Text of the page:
UCL News


Climate change is putting wildlife at risk in world’s oldest lake

20 December 2018

Climate change and human disturbance are putting wildlife in the world’s oldest and deepest lake at risk, according to a new study by UCL and University of Nottingham.

Image of Lake Baikal in Siberia

Lake Baikal in Siberia is the world’s oldest and deepest lake, holding one fifth of the world’s unfrozen freshwater. With 75% of its species found nowhere else in the world, the lake was designated a World Heritage Site in 1996 as the ‘most outstanding example of a freshwater ecosystem’.

The study, published in PLOS ONE, finds that microscopic algae known as diatoms, that are unique to the lake, have been declining rapidly as the lake gets warmer. These ‘algae’ are at the bottom of the food chain and provide essential food to other organisms such as plankton and fish which are then themselves food for the world’s only true freshwater seal.

In turn, these species are being replaced by other diatoms more commonly found elsewhere in the world that are lighter and have faster growth rates. This is causing a shift in feeding patterns, and possibly the lake’s natural cycle of energy and nutrients, which could have a severe impact on its biodiversity.

Professor Anson Mackay (UCL Geography), co-author on the paper, said: “The microscopic algae, known as diatoms that are native to the lake are relatively heavy, slow growing yet uniquely adapted to growing under ice. However, as the lake has become warmer those algae have rapidly declined and are being replaced by lighter, faster growing diatoms.

“The risk here is an unbalancing effect, whereby the new algae could use up more of the lake’s nutrients, or because they are a different shape, might not be so palatable to the lake’s plankton.”

Dr Sarah Roberts (formerly of University of Nottingham and now at the Canada Centre for Inland Waters), lead author on the paper, said: “The results from this study reveal how Lake Baikal has responded to human pressures in the 20th and 21st century. By analysing diatoms preserved in the sediments at the bottom of Lake Baikal, we have been able to reconstruct how they have changed over the last 40 years.”

Scientists have become increasingly concerned by the threats posed to Lake Baikal by human activity and climate change. Previous research has shown that anthropogenic climate change over recent decades has increased temperatures in the lake and reduced seasonal ice-cover duration. At the same time un-treated sewage waste from settlements has negatively impacted near-shore regions, leading to localised instances of eutrophication – overly enriched nutrients - and the emergence of thick mats of green filamentous algae.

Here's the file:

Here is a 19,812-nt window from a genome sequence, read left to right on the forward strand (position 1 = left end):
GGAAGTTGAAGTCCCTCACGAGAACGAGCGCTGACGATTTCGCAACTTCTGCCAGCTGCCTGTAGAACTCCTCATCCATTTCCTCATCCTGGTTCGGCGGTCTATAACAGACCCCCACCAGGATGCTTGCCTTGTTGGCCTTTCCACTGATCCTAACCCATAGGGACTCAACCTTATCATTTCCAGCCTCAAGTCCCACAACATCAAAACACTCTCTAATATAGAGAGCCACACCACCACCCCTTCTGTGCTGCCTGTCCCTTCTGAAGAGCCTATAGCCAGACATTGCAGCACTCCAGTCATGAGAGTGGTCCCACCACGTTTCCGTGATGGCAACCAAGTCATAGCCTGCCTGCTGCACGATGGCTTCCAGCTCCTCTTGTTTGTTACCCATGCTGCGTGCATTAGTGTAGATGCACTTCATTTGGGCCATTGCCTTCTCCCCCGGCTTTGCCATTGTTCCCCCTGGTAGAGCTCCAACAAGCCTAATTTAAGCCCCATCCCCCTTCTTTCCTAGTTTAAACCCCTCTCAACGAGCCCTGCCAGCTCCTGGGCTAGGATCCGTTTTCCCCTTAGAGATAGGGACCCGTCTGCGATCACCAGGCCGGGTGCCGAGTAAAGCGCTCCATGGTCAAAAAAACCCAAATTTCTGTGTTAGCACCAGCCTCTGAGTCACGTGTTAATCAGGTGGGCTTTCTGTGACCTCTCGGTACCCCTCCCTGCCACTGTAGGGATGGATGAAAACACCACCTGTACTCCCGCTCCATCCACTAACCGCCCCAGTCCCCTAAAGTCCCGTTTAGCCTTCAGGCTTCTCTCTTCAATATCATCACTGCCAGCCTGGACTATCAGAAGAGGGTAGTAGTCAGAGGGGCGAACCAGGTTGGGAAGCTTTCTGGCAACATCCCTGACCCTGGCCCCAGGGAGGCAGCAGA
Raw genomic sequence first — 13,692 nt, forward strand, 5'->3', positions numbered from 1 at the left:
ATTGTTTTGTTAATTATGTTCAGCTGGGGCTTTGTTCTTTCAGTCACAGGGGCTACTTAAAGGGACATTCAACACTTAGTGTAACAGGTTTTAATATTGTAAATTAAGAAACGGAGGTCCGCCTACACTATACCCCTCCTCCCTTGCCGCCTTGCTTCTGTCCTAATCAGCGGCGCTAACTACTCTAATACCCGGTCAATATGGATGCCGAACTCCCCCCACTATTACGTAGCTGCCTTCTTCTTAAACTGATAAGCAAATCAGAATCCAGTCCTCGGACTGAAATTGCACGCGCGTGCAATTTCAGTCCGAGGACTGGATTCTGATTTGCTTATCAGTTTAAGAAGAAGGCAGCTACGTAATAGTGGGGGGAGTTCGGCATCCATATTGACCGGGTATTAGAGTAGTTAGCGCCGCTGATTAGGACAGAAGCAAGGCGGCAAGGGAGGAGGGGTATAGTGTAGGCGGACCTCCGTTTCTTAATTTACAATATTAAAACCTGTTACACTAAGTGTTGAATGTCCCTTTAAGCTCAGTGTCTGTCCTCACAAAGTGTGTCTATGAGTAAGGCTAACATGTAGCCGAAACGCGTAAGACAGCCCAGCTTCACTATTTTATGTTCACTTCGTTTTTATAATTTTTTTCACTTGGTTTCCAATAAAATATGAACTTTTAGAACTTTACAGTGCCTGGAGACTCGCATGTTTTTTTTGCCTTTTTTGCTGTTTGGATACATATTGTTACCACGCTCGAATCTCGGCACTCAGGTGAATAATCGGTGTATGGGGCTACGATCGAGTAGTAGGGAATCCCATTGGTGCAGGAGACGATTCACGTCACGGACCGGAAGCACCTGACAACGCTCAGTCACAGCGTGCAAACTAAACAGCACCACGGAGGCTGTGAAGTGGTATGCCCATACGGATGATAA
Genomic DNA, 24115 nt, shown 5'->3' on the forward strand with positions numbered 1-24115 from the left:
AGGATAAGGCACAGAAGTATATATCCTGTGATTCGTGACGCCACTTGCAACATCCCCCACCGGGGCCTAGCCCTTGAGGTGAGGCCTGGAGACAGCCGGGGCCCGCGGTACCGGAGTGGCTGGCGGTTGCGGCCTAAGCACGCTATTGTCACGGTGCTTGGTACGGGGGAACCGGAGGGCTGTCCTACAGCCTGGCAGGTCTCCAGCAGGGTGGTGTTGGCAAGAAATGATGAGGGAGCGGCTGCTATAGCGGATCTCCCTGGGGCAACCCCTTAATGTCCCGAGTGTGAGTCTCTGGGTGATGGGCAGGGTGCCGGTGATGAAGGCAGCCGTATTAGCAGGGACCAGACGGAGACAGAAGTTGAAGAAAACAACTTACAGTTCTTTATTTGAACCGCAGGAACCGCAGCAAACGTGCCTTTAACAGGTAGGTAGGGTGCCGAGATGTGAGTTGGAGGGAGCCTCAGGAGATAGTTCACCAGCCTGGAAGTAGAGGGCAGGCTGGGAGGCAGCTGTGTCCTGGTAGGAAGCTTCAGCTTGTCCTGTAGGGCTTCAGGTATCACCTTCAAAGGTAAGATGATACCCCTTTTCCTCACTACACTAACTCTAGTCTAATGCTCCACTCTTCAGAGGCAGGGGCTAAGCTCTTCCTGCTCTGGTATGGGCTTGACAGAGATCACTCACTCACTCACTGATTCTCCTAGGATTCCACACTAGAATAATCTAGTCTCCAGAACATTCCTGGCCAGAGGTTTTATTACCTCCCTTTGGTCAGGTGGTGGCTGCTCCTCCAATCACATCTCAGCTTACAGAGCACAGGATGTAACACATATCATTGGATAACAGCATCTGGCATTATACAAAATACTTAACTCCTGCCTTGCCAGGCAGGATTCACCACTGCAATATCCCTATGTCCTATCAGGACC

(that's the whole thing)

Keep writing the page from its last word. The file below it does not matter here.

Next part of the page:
However, one surprising finding of the current study was that while the whole of the lake is responding to anthropogenic climate warming through shorter duration of seasonal ice cover, diatom responses were restricted to the south basin, with little evidence of change so far in the north of the lake. The study also showed that whilst the shoreline of Lake Baikal is suffering from the effects of nutrient pollution, there is currently no evidence of this pollution impacting diatoms off-shore in the deeper open waters.

Dr George Swann (University of Nottingham), co-author on the paper, said: "The implications of our findings are that endemic diatom species in the south basin of Lake Baikal are in decline at the expense of cosmopolitan diatom species which thrive in the warmer surface waters and increased period of stratification that now occur within the lake. Additional monitoring is required to assess the impact of further warming in the lake as well as its impact on other aquatic wildlife such as the Baikal seal.”

Professor Mackay added: “Whilst there is currently no clear evidence for water quality deterioration in the deep, open waters of Lake Baikal, we know that increased nutrient inputs are having negative impacts in areas along Lake Baikal’s shoreline from inadequate sewage treatment plants. We also know that these shoreline regions can act as early indicators of future wide-spread change. As such, urgent action is vital to prevent anthropogenic pollution extending into the open waters of the lake and negatively impacting the lake’s unique biodiversity”.

The research is co-authored with Institute of Earth’s Crust, Siberian Branch of the Russian Academy of Sciences in Irkutsk (Russia) and the Swiss Federal Institute of Aquatic Science and Technology EAWAG-ETH. The work was funded by the Natural Environment Research Council (NERC).



Media contact 

Natasha Downes

tel: +44 20 3108 3844

E: n.downes [at] ucl.ac.uk